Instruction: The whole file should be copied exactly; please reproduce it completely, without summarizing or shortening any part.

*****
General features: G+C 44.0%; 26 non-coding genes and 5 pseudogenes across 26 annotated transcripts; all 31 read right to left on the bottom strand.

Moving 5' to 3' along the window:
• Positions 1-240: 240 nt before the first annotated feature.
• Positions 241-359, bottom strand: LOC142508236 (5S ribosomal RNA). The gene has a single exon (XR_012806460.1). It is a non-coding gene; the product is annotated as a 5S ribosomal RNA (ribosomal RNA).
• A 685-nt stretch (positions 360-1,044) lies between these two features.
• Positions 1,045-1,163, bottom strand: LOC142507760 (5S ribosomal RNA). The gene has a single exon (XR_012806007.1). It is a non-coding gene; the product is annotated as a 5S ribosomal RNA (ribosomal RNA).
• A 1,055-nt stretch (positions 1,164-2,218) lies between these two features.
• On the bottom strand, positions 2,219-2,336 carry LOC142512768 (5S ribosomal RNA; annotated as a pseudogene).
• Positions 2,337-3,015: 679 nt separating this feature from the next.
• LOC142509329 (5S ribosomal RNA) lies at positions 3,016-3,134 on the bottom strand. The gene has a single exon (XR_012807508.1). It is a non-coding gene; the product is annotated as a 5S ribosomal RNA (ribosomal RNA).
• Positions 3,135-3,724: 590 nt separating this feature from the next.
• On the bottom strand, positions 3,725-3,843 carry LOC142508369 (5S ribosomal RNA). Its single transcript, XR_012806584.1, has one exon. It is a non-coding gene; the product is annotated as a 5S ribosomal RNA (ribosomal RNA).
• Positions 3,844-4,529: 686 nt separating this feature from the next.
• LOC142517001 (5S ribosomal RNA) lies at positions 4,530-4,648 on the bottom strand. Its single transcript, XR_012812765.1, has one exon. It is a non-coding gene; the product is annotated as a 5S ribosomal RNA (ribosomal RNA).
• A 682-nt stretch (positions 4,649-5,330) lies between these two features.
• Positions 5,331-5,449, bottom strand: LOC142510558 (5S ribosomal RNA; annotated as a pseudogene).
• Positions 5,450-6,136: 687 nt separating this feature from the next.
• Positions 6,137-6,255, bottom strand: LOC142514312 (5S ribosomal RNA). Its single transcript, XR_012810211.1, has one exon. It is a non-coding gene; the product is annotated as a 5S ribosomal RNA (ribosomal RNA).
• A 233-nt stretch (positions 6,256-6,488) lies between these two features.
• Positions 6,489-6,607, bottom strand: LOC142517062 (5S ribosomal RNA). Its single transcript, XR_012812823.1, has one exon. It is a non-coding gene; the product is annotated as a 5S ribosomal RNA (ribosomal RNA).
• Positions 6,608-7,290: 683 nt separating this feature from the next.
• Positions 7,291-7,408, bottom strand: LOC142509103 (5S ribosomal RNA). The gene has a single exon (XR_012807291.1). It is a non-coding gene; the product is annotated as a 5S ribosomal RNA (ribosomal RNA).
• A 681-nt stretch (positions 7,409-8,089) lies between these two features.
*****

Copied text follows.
General features: G+C 44.0%; 26 non-coding genes and 5 pseudogenes across 26 annotated transcripts; all 31 read right to left on the bottom strand.

Moving 5' to 3' along the window:
• Positions 1-240: 240 nt before the first annotated feature.
• Positions 241-359, bottom strand: LOC142508236 (5S ribosomal RNA). The gene has a single exon (XR_012806460.1). It is a non-coding gene; the product is annotated as a 5S ribosomal RNA (ribosomal RNA).
• A 685-nt stretch (positions 360-1,044) lies between these two features.
• Positions 1,045-1,163, bottom strand: LOC142507760 (5S ribosomal RNA). The gene has a single exon (XR_012806007.1). It is a non-coding gene; the product is annotated as a 5S ribosomal RNA (ribosomal RNA).
• A 1,055-nt stretch (positions 1,164-2,218) lies between these two features.
• On the bottom strand, positions 2,219-2,336 carry LOC142512768 (5S ribosomal RNA; annotated as a pseudogene).
• Positions 2,337-3,015: 679 nt separating this feature from the next.
• LOC142509329 (5S ribosomal RNA) lies at positions 3,016-3,134 on the bottom strand. The gene has a single exon (XR_012807508.1). It is a non-coding gene; the product is annotated as a 5S ribosomal RNA (ribosomal RNA).
• Positions 3,135-3,724: 590 nt separating this feature from the next.
• On the bottom strand, positions 3,725-3,843 carry LOC142508369 (5S ribosomal RNA). Its single transcript, XR_012806584.1, has one exon. It is a non-coding gene; the product is annotated as a 5S ribosomal RNA (ribosomal RNA).
• Positions 3,844-4,529: 686 nt separating this feature from the next.
• LOC142517001 (5S ribosomal RNA) lies at positions 4,530-4,648 on the bottom strand. Its single transcript, XR_012812765.1, has one exon. It is a non-coding gene; the product is annotated as a 5S ribosomal RNA (ribosomal RNA).
• A 682-nt stretch (positions 4,649-5,330) lies between these two features.
• Positions 5,331-5,449, bottom strand: LOC142510558 (5S ribosomal RNA; annotated as a pseudogene).
• Positions 5,450-6,136: 687 nt separating this feature from the next.
• Positions 6,137-6,255, bottom strand: LOC142514312 (5S ribosomal RNA). Its single transcript, XR_012810211.1, has one exon. It is a non-coding gene; the product is annotated as a 5S ribosomal RNA (ribosomal RNA).
• A 233-nt stretch (positions 6,256-6,488) lies between these two features.
• Positions 6,489-6,607, bottom strand: LOC142517062 (5S ribosomal RNA). Its single transcript, XR_012812823.1, has one exon. It is a non-coding gene; the product is annotated as a 5S ribosomal RNA (ribosomal RNA).
• Positions 6,608-7,290: 683 nt separating this feature from the next.
• Positions 7,291-7,408, bottom strand: LOC142509103 (5S ribosomal RNA). The gene has a single exon (XR_012807291.1). It is a non-coding gene; the product is annotated as a 5S ribosomal RNA (ribosomal RNA).
• A 681-nt stretch (positions 7,409-8,089) lies between these two features.